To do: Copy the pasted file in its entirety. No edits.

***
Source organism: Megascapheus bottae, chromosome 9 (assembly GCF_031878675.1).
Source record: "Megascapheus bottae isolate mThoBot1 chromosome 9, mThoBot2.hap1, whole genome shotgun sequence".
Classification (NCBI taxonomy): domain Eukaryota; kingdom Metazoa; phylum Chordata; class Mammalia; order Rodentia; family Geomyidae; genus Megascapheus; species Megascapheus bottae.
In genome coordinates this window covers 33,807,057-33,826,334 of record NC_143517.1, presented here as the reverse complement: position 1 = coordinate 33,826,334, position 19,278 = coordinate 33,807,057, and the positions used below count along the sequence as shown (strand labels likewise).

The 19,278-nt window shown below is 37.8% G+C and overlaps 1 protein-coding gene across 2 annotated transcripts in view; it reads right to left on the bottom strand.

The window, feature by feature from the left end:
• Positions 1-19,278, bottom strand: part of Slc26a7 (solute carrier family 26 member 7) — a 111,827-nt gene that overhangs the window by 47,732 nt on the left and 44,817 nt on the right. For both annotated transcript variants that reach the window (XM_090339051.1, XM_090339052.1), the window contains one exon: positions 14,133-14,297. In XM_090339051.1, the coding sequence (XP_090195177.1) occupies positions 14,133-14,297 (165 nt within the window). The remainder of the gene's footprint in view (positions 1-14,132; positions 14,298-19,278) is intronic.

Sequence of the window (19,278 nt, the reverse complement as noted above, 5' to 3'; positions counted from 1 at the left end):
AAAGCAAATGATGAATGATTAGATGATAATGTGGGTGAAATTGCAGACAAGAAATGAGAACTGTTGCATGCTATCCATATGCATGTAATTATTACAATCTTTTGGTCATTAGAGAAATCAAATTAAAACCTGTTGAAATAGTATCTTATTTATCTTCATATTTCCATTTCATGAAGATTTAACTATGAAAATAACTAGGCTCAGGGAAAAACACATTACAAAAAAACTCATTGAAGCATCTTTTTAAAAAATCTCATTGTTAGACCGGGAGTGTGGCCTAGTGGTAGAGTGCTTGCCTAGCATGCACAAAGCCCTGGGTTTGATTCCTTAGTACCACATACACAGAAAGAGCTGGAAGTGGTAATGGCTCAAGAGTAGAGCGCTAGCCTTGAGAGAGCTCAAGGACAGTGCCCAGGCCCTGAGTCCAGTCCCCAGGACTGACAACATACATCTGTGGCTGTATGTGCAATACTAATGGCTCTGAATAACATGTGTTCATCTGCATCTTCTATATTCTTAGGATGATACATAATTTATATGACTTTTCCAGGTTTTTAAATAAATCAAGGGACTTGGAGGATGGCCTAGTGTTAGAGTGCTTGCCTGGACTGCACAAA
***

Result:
Source organism: Megascapheus bottae, chromosome 9 (assembly GCF_031878675.1).
Source record: "Megascapheus bottae isolate mThoBot1 chromosome 9, mThoBot2.hap1, whole genome shotgun sequence".
Classification (NCBI taxonomy): domain Eukaryota; kingdom Metazoa; phylum Chordata; class Mammalia; order Rodentia; family Geomyidae; genus Megascapheus; species Megascapheus bottae.
In genome coordinates this window covers 33,807,057-33,826,334 of record NC_143517.1, presented here as the reverse complement: position 1 = coordinate 33,826,334, position 19,278 = coordinate 33,807,057, and the positions used below count along the sequence as shown (strand labels likewise).

The 19,278-nt window shown below is 37.8% G+C and overlaps 1 protein-coding gene across 2 annotated transcripts in view; it reads right to left on the bottom strand.

The window, feature by feature from the left end:
• Positions 1-19,278, bottom strand: part of Slc26a7 (solute carrier family 26 member 7) — a 111,827-nt gene that overhangs the window by 47,732 nt on the left and 44,817 nt on the right. For both annotated transcript variants that reach the window (XM_090339051.1, XM_090339052.1), the window contains one exon: positions 14,133-14,297. In XM_090339051.1, the coding sequence (XP_090195177.1) occupies positions 14,133-14,297 (165 nt within the window). The remainder of the gene's footprint in view (positions 1-14,132; positions 14,298-19,278) is intronic.

Sequence of the window (19,278 nt, the reverse complement as noted above, 5' to 3'; positions counted from 1 at the left end):
AAAGCAAATGATGAATGATTAGATGATAATGTGGGTGAAATTGCAGACAAGAAATGAGAACTGTTGCATGCTATCCATATGCATGTAATTATTACAATCTTTTGGTCATTAGAGAAATCAAATTAAAACCTGTTGAAATAGTATCTTATTTATCTTCATATTTCCATTTCATGAAGATTTAACTATGAAAATAACTAGGCTCAGGGAAAAACACATTACAAAAAAACTCATTGAAGCATCTTTTTAAAAAATCTCATTGTTAGACCGGGAGTGTGGCCTAGTGGTAGAGTGCTTGCCTAGCATGCACAAAGCCCTGGGTTTGATTCCTTAGTACCACATACACAGAAAGAGCTGGAAGTGGTAATGGCTCAAGAGTAGAGCGCTAGCCTTGAGAGAGCTCAAGGACAGTGCCCAGGCCCTGAGTCCAGTCCCCAGGACTGACAACATACATCTGTGGCTGTATGTGCAATACTAATGGCTCTGAATAACATGTGTTCATCTGCATCTTCTATATTCTTAGGATGATACATAATTTATATGACTTTTCCAGGTTTTTAAATAAATCAAGGGACTTGGAGGATGGCCTAGTGTTAGAGTGCTTGCCTGGACTGCACAAA